Internet revolution in 2000s

Be it getting our first email id or chatting on yahoo chat or googling random information, was the stuff we had imagined only in Sci fi movies. Every day felt like a fantasy in the beginning but slowly it pretty much got normalized. Back then there were also concerns about job losses for support staff like typists, stenos, assistants, and the likes. Even researchers, scholars, or historians, who used to spend hours together in libraries to get the required information will be out of job. Yet another school of thought was people will be using internet for all the wrong reasons. Reality however is that MIS has grown much bigger, researchers and scholars have started producing quality contents much faster, physical and Digital libraries co-exist today. Alternate jobs emerged and many found livelihood in this new ecosystem.

Cloud adoption in 2010s

Concerns about cyber security, monopolies and data thefts were some of the initial concerns of the industry and quite genuinely too. But that did not hinder cloud adoption and a fundamental shift in the way we operate. With exponential growth in data and focus on data centricity, not having a cloud strategy is almost unthinkable and would put many organisations out of business if they did not have cloud strategy in place.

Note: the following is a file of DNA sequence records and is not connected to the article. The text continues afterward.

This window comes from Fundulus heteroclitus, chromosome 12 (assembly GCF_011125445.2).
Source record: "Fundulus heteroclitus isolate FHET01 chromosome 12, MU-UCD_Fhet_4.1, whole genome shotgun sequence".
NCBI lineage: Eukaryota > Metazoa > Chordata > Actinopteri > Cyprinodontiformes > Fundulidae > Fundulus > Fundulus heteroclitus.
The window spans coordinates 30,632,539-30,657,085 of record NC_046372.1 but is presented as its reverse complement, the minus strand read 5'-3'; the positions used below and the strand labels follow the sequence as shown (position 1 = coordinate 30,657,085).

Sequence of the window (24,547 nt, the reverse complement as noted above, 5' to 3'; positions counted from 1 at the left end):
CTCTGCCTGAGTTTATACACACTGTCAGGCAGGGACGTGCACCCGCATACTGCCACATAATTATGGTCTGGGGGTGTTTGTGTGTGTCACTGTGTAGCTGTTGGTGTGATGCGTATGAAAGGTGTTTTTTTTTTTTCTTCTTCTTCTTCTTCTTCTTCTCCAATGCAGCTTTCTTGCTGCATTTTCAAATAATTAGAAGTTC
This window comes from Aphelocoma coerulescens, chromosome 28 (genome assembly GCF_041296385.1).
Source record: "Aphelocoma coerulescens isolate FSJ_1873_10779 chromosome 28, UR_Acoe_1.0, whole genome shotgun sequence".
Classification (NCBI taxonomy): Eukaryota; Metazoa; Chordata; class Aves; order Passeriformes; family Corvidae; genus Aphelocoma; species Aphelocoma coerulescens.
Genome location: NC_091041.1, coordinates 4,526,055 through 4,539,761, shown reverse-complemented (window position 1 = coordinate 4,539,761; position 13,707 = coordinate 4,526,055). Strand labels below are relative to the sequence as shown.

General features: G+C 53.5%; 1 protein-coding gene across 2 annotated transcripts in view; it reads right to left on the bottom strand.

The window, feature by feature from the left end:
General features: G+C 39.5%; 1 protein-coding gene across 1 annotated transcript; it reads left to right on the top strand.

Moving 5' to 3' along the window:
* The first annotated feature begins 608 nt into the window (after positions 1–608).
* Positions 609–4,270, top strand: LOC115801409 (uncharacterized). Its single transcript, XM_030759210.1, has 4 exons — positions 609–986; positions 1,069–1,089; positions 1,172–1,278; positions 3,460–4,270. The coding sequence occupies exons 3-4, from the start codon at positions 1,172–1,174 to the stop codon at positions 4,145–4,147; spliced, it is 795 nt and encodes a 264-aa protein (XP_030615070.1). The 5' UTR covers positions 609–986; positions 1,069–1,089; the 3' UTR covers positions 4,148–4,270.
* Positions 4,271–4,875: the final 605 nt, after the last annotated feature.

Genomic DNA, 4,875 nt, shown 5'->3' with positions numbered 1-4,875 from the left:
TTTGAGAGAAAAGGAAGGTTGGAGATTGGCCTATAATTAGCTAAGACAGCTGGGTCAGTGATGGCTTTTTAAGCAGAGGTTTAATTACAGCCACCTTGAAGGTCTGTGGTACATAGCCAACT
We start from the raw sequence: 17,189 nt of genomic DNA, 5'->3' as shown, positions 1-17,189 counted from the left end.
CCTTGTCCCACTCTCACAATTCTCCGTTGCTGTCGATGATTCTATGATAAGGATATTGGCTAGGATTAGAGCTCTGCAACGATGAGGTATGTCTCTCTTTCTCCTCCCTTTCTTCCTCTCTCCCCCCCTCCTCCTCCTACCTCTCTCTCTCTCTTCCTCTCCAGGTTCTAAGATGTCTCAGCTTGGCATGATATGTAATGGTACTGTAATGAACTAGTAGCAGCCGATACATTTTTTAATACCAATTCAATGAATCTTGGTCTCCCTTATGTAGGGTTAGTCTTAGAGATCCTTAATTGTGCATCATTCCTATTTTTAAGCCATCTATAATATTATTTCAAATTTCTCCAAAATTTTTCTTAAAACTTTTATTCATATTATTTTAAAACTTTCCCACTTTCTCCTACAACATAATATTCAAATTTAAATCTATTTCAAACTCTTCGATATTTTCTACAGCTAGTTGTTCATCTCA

What we are observing today with Gen AI is the same paranoia. The biggest lesson that we can learn from all the previous technological breakthroughs is that we cannot undermine the human mind and its capability. If anyone believed that an engineer’s job is to write a code, Teacher’s job is to teach printed books, writers’ job is to compile words, Doctors’ job is just to prescribe medicines then no invention would have happened. Every time it appears that we have reached the zenith of human intelligence, a new breakthrough surprise us all. Every major innovation has the potential to catapult us to the next league where human productivity increases exponentially and so does the pace of innovation.

Gen AI is essentially enabling humans to analyse zettabytes of data (that humans have already created) by leveraging techniques like LLM, ML, deep learning, and few others to generate meaningful insights and patterns much quicker and intelligently. So, the question is to be asked, who is worried about job losses from Gen AI? The ones who used google to the hilt to feign as experts, an entitled class of managers who measure their success by the number of people they manage or the ones who see Gen AI yet another tool to delegate their work. Well, that’s the topic for another day.